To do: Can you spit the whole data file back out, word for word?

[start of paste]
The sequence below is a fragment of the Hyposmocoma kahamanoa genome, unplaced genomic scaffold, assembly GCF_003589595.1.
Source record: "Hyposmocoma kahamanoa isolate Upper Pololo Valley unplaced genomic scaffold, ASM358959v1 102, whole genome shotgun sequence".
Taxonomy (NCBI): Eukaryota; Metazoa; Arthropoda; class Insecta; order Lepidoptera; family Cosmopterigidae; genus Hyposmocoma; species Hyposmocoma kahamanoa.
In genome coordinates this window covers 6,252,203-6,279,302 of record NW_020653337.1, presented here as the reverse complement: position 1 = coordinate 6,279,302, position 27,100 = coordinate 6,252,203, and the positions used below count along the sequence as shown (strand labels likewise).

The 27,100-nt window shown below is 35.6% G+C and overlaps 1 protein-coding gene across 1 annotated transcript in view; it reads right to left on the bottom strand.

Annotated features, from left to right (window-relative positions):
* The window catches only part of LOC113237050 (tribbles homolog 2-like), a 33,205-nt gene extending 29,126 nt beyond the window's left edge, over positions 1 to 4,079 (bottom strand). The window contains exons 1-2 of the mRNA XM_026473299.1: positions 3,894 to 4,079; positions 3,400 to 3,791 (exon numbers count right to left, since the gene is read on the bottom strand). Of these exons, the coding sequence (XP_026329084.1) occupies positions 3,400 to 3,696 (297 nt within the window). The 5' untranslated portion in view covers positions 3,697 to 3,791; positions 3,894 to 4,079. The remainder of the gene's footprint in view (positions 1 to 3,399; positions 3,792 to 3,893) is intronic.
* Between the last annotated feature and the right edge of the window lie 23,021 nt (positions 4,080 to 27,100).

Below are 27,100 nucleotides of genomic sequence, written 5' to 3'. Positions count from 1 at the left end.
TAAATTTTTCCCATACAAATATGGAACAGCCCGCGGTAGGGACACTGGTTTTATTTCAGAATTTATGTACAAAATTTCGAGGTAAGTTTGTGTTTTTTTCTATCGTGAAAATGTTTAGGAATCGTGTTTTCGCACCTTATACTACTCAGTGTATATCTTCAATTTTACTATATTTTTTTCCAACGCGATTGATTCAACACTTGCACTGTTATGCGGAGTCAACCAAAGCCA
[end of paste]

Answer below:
The sequence below is a fragment of the Hyposmocoma kahamanoa genome, unplaced genomic scaffold, assembly GCF_003589595.1.
Source record: "Hyposmocoma kahamanoa isolate Upper Pololo Valley unplaced genomic scaffold, ASM358959v1 102, whole genome shotgun sequence".
Taxonomy (NCBI): Eukaryota; Metazoa; Arthropoda; class Insecta; order Lepidoptera; family Cosmopterigidae; genus Hyposmocoma; species Hyposmocoma kahamanoa.
In genome coordinates this window covers 6,252,203-6,279,302 of record NW_020653337.1, presented here as the reverse complement: position 1 = coordinate 6,279,302, position 27,100 = coordinate 6,252,203, and the positions used below count along the sequence as shown (strand labels likewise).

The 27,100-nt window shown below is 35.6% G+C and overlaps 1 protein-coding gene across 1 annotated transcript in view; it reads right to left on the bottom strand.

Annotated features, from left to right (window-relative positions):
* The window catches only part of LOC113237050 (tribbles homolog 2-like), a 33,205-nt gene extending 29,126 nt beyond the window's left edge, over positions 1 to 4,079 (bottom strand). The window contains exons 1-2 of the mRNA XM_026473299.1: positions 3,894 to 4,079; positions 3,400 to 3,791 (exon numbers count right to left, since the gene is read on the bottom strand). Of these exons, the coding sequence (XP_026329084.1) occupies positions 3,400 to 3,696 (297 nt within the window). The 5' untranslated portion in view covers positions 3,697 to 3,791; positions 3,894 to 4,079. The remainder of the gene's footprint in view (positions 1 to 3,399; positions 3,792 to 3,893) is intronic.
* Between the last annotated feature and the right edge of the window lie 23,021 nt (positions 4,080 to 27,100).

Below are 27,100 nucleotides of genomic sequence, written 5' to 3'. Positions count from 1 at the left end.
TAAATTTTTCCCATACAAATATGGAACAGCCCGCGGTAGGGACACTGGTTTTATTTCAGAATTTATGTACAAAATTTCGAGGTAAGTTTGTGTTTTTTTCTATCGTGAAAATGTTTAGGAATCGTGTTTTCGCACCTTATACTACTCAGTGTATATCTTCAATTTTACTATATTTTTTTCCAACGCGATTGATTCAACACTTGCACTGTTATGCGGAGTCAACCAAAGCCA